Unregistered designs are not recognised. However protection of such designs may be achievable through copyright, or potentially as three-dimensional trade marks.

 
40. When does unregistered design protection start and how long does it last?

Not applicable.

 
41. On what grounds can an unregistered design infringement action be brought?

Not applicable.

 
42. What are the defences to unregistered design infringement actions?

Not applicable.

 
43. What are the remedies in unregistered design infringement actions?

Not applicable.

 

Confidential information

44. What are the legal conditions for rights in confidential information to arise?

The party asserting confidentiality must demonstrate that positive steps have been taken to keep the information confidential and that the nature of the information as such was communicated.

The Patent and Designs Law specifically recognises the right of confidentiality in relation to know-how and requires that steps are taken to preserve the secrecy of that knowledge in accordance with the implementing regulations. The regulations contain detailed requirements in relation to how the material that constitutes the know-how should be managed and provide for registration of know-how contracts with the Department of Industrial Property. For confidential information to qualify as know-how under the law, it must be technical in nature but capable of practical application, having resulted from the practice of a profession or trade.

 
45. On what grounds can an action for unauthorised use of confidential information be brought?

Unauthorised use, disclosure or publication of confidential information, including trade secrets, may permit civil or criminal action in circumstances where the defendant knew of the confidential nature of the information or is unable to deny knowledge.

There are general provisions in the Penal Code, Civil Transactions Law and Labour Law that can apply to confidential information. The Patent and Design Law contains provisions specifically relating to know-how. The DIFC has proposed a specific Trade Secrets Law (currently in draft) and a specific Federal Law is following.

 
46. Which courts deal with actions for unauthorised use of confidential information?

The criminal and civil courts deal with actions for unauthorised use of confidential information. See Question 7.

 
47. What are the defences to actions for unauthorised use of confidential information?

As there are no specific laws on the point, there are no specific legislative defences. General defences under law are applicable, including that the information was already in the public domain or that the information was developed independently by the defendant.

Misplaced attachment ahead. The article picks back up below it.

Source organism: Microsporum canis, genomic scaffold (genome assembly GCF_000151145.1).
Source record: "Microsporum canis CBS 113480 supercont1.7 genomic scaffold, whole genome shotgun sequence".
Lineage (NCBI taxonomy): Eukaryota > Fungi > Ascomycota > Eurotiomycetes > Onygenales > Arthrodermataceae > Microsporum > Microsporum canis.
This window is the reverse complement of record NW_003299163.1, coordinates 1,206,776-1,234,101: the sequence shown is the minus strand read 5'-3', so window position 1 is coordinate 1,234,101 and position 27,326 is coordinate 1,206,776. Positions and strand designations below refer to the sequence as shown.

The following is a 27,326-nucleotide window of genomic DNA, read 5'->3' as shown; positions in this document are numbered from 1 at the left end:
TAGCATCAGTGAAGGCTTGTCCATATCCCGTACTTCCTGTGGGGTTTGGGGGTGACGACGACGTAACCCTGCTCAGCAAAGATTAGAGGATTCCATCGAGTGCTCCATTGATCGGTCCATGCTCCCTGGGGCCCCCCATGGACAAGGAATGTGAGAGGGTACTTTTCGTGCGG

48. What are the remedies in actions for unauthorised use of confidential information?

Remedies include an order preventing use of the confidential information and damages. If unauthorised use of the confidential information has resulted from criminal acts then a criminal prosecution is likely with punishments including imprisonment and/or a fine.

 
49. Is there a fast-track and/or a small-claims procedure for actions for unauthorised use of confidential information?

No.

 

The regulatory authority

The UAE Ministry of Economy − Intellectual Property Protection Department (IPPD)

W www.economy.gov.ae/English/industrialproperty/Pages/default.aspx

Main areas of responsibility. IP registration.

Guidance on application procedure. Limited information is available from the department's website.



Contributor profiles

Chad Dowle, Executive and Country Manager – UAE & KSA

Rouse & Co International

T +971 4 309 8000
F +971 4 309 8001
E cdowle@rouse.com
W www.rouse.com

Professional qualifications. Admitted to the Supreme Court of New South Wales, Australia, 2000. Licensed as a Legal Consultant by the Rulers Court of Dubai.

Areas of practice. IP.

Recent transactions

  • Managing the global and regional IPR portfolios for a number of international and local clients, including one of the world's largest port operators and a well known luxury hospitality group.
  • Advising one of the world's largest finance-related companies in relation to regional clearance for advertising and promotional campaigns and activation of major event sponsorships.
  • Advising a number of FMCG and hospitality companies on rules and regulations around advertising and promotion across the MENA region.
  • Representing a leading international car-rental company in relation to misappropriation of its well-known trade mark by a local business.
  • Representing a leading sportswear manufacturer in the seizure of counterfeit products during annual enforcement programmes in the MENA region.
  • Regional advisory work on franchising, manufacturing and licensing agreements.